Fulk and the dissenting minister were the only friends the poor man had, and the latter Hester would not let into her house. As to Perrault, he loathed and shrank from him as the real destroyer of all his peace, and still the most dangerous influence about his wife. He never said so, but we felt it.
I think the poor man’s happiest hours were spent here; and, now and then in a press of work, or to show how a thing ought to be done, he put his own hand to axe, lever, or hay-fork, and toiled with that cruelly-wasted alert strength.
Fulk always says there never was anyone who taught him so much as Joel Lea, and he means deeper things than farming.
Sometimes Mr. Lea brought his little boy. I was vexed at first; but Alured, who had hardly spoken to a child before, was in ecstasies, as if a new existence had come upon him; and Trevor Lea was really a very nice little boy. He was only half a year the elder; and they were so much alike that strangers did not know them apart, dressed alike, as they were; or they were taken for twins, and it made people laugh to find they were uncle and nephew.
And I must allow the nephew was the best behaved, though it made me savage to hear Fulk say so. But our Ally’s was not real naughtiness--only the consequence of our not being able to keep up discipline, while we lived in dread of that seventh year that might rob us of our darling—always sweet and loving.
CHAPTER V. SPINNEY LAWN.
A change or two began to creep into our life. One afternoon, as Jaquetta, in her pretty pink gingham and white apron, with her black hair in the Grecian coil we used to wear when our heads were allowed to be of their own proper size, was gathering crimson apples from the quarrendon tree close to the river, a voice came over the water—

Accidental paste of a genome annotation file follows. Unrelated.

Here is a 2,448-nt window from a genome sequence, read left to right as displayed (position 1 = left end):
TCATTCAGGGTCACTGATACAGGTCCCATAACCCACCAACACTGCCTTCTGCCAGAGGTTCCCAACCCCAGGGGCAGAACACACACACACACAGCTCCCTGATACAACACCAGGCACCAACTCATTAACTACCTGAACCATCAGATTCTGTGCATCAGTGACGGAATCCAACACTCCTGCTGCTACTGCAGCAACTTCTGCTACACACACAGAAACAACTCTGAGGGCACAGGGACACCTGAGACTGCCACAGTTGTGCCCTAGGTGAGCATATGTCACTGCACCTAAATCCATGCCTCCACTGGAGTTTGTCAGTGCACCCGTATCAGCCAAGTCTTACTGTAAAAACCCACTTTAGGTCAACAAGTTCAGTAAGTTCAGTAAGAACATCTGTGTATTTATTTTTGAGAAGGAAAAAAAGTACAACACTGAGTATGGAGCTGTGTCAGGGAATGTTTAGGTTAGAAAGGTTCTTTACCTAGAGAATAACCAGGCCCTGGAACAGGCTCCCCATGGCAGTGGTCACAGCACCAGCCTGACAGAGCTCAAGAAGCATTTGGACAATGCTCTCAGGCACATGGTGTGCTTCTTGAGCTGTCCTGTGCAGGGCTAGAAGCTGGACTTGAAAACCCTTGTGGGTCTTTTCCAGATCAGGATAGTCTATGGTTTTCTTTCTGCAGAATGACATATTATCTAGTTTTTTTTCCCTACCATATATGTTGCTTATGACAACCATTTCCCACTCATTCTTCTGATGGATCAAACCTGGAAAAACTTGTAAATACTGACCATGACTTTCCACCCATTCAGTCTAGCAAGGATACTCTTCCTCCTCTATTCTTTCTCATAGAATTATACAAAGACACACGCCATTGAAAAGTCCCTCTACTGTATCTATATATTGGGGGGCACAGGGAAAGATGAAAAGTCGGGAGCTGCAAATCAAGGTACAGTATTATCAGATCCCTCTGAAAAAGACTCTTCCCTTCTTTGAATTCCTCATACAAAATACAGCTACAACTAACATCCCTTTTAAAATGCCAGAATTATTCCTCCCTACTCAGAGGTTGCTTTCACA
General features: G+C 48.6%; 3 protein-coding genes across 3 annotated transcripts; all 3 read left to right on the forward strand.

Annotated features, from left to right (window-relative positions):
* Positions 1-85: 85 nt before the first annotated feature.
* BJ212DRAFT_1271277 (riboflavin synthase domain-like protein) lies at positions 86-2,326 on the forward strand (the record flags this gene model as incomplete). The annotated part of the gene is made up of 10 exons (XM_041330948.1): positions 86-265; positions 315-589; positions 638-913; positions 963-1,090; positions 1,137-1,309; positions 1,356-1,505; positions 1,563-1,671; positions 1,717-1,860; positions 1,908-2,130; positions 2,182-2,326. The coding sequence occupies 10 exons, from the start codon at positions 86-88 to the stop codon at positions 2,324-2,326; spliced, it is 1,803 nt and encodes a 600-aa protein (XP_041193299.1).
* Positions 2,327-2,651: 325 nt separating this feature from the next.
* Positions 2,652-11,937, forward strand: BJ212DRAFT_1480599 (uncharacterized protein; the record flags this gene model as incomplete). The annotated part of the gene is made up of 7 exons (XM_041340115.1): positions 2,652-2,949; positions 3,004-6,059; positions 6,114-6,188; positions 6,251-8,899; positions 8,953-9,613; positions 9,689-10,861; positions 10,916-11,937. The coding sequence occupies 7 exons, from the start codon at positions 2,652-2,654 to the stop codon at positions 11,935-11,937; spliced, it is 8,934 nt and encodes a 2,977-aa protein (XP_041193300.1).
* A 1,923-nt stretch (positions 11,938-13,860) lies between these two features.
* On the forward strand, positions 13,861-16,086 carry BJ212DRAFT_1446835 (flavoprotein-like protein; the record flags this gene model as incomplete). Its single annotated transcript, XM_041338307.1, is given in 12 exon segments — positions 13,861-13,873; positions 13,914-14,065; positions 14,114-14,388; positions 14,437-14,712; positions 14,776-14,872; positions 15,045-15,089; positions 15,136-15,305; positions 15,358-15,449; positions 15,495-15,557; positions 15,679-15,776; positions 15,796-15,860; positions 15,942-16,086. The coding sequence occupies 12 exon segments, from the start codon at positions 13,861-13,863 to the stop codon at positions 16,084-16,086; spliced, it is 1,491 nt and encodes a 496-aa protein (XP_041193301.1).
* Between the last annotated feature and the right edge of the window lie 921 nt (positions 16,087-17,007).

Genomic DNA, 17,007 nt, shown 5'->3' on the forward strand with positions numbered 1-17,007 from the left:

“Oh, my good girl, if you would but stand so a minute, and allow me to sketch you!”
Jaquetta started round and laughed. No doubt she was looking like an Arcadian; but I—as from under the trees I saw two gentlemen on the other side of the little stream, and jumped up to come to her defence—I must have looked more like a displeased if not draggle-tailed duchess, for there was an immediate disconcerted begging of our pardons, and a hasty departure.
Jaquetta made a very funny account of my spring forward in awful dignity, so horribly affronted at her being called a good girl! and she made Fulk laugh heartily. The gloom did seem to be lightening on him now.
Walking tourists, we supposed, though one we thought was a clergyman; and on Sunday we saw him in the desk and the draughtsman in the parsonage pew; and we discovered that these were the proposed new curate, Mr. Cradock, and his younger brother. Our rector was a canon who had bad health and never came near us, and the poor old curate was past work, and, indeed, died a week or two after he had given up.